ta ta for now.



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awesom_o
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« Reply #12 on: July 14, 2014, 07:26:32 PM »

I'm guessing Mr. A doesn't teach jazz.  Just a guess.

Guess again! I struggle to respect musicians who do not improvise.  Smiley
I wish I could teach improvisation for half of the time with my advanced students, but most of them are pressured by their parents to take traditional exams, which unfortunately do not emphasize improvisation.
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mnmleung
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« Reply #13 on: July 14, 2014, 08:27:22 PM »

Thank you all, I enjoy this thread. Grin
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Bob
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« Reply #14 on: July 15, 2014, 06:34:59 AM »

I'd make the father/student aware they won't make as fast of progress if they keep skipping lessons.  Then it's a matter of whether you want a student like that.  It's an potential example of your teaching.  If you don't like the results (and you can afford it), you could drop them so you've got more 'good sounding' students. 

On the money side... If you get paid the same, you break even.  I've gone through how to practice with students.  Easy enough on my end.  They get something out of it.  They could have/should have done that at home, but if that's what the lesson needs to be, fine.

What you could do -- Figure out how to charge more.  Something like x-rate for weekly lessons.  y-rate more for a lesson every other week.  Why?  Because you have to deal with more garbage in biweekly lessons and will have students who make less progress.
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nanabush
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« Reply #15 on: July 15, 2014, 11:39:34 PM »

I had a student like this: she'd miss every 3rd lesson (once a week) almost consistently... she'd get her daughter to take over with an extra 30 minutes so we didn't have to reschedule...my two issues were that her daughter was too young for an hour, and the mother was NOT making consistent progress (and it seemed like she was setting a bad example for her daughter...)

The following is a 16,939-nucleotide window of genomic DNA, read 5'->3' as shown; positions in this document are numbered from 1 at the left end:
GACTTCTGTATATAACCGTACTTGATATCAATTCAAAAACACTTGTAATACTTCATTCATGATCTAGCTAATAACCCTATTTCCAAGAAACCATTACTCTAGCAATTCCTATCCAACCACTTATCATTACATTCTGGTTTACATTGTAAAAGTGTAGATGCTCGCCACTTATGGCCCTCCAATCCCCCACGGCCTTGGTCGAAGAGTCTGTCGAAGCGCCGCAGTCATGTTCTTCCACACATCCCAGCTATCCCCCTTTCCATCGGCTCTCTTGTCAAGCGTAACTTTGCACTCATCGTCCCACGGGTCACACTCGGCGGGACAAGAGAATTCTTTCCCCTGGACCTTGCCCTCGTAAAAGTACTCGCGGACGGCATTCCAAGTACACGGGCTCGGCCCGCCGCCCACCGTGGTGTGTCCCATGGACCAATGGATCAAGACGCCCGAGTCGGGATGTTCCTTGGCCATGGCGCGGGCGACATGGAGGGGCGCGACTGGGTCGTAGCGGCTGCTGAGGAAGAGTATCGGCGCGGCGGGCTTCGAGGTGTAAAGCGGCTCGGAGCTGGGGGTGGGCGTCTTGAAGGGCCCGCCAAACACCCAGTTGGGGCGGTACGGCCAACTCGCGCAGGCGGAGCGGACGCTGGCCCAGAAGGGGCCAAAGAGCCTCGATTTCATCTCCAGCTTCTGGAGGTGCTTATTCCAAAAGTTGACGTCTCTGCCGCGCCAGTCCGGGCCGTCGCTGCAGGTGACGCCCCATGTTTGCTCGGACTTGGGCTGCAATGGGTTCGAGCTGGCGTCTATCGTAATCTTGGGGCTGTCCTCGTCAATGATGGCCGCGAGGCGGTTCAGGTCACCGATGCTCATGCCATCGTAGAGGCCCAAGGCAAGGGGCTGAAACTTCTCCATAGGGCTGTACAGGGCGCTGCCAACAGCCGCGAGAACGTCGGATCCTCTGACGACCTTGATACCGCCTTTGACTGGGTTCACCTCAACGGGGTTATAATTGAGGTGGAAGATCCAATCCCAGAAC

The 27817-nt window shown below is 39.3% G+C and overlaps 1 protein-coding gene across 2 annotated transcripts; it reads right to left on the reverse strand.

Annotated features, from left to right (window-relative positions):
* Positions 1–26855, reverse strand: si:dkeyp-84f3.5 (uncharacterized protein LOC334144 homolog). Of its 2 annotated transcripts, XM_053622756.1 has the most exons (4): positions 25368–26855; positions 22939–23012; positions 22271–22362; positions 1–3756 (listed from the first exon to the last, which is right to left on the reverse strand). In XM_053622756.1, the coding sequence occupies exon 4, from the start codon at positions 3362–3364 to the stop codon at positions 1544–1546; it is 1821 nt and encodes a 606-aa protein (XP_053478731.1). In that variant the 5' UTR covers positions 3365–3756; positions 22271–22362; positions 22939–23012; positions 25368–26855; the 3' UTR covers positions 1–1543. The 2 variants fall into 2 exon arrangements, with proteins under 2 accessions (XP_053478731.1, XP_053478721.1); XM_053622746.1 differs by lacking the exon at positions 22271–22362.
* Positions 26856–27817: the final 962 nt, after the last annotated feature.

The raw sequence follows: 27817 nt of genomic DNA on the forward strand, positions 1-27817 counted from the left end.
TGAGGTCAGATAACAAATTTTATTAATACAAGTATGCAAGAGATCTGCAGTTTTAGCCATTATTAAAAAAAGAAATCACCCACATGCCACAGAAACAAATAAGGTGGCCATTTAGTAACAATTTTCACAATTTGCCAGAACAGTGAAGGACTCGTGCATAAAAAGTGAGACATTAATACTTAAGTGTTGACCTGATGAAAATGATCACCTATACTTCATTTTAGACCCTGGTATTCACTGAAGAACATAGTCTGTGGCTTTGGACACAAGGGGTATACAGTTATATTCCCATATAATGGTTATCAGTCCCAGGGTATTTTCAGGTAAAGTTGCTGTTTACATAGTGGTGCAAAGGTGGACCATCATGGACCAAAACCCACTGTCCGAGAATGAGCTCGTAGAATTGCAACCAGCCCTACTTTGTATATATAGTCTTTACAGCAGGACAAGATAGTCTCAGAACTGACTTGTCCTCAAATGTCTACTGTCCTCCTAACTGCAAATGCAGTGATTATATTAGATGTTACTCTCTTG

I told the secretary at the school I taught that I refused to take them for another year.  It got my final nerve when I recommended she use a metronome and she (the mother) called it "the stupid annoying ticky thing and that I'm not using it because it bugs me".

Some will take the side that if you are getting paid consistently then not to worry to much... but if you have other students who are more committed who also would DIE for the time slot the adult takes, then you may have another choice available.
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Bob
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« Reply #16 on: July 15, 2014, 11:47:57 PM »

More of a power issue of who controls lesson scheduling.

Also rude to the teacher if you've got the daughter's lesson planned out and then have to come up with more stuff after that.  Although there's never enough time in a lesson.  I'd run through practicing with them.  That can be good and burn up time quickly.

What you could do is take their money.  Fill up time with the daughter when that happens.  And then try to wean the parent off whatever the lesson schedule is that's too much of a time commitment.  If once a week is too much, maybe every other week, but that would be something they commit to.  Then pare the lessons down a bit for the adult, esp. if they're not that interested.  At that point, or even now, it's a question of, do you want a student who's not committing to it a lot and is just doing it for fun?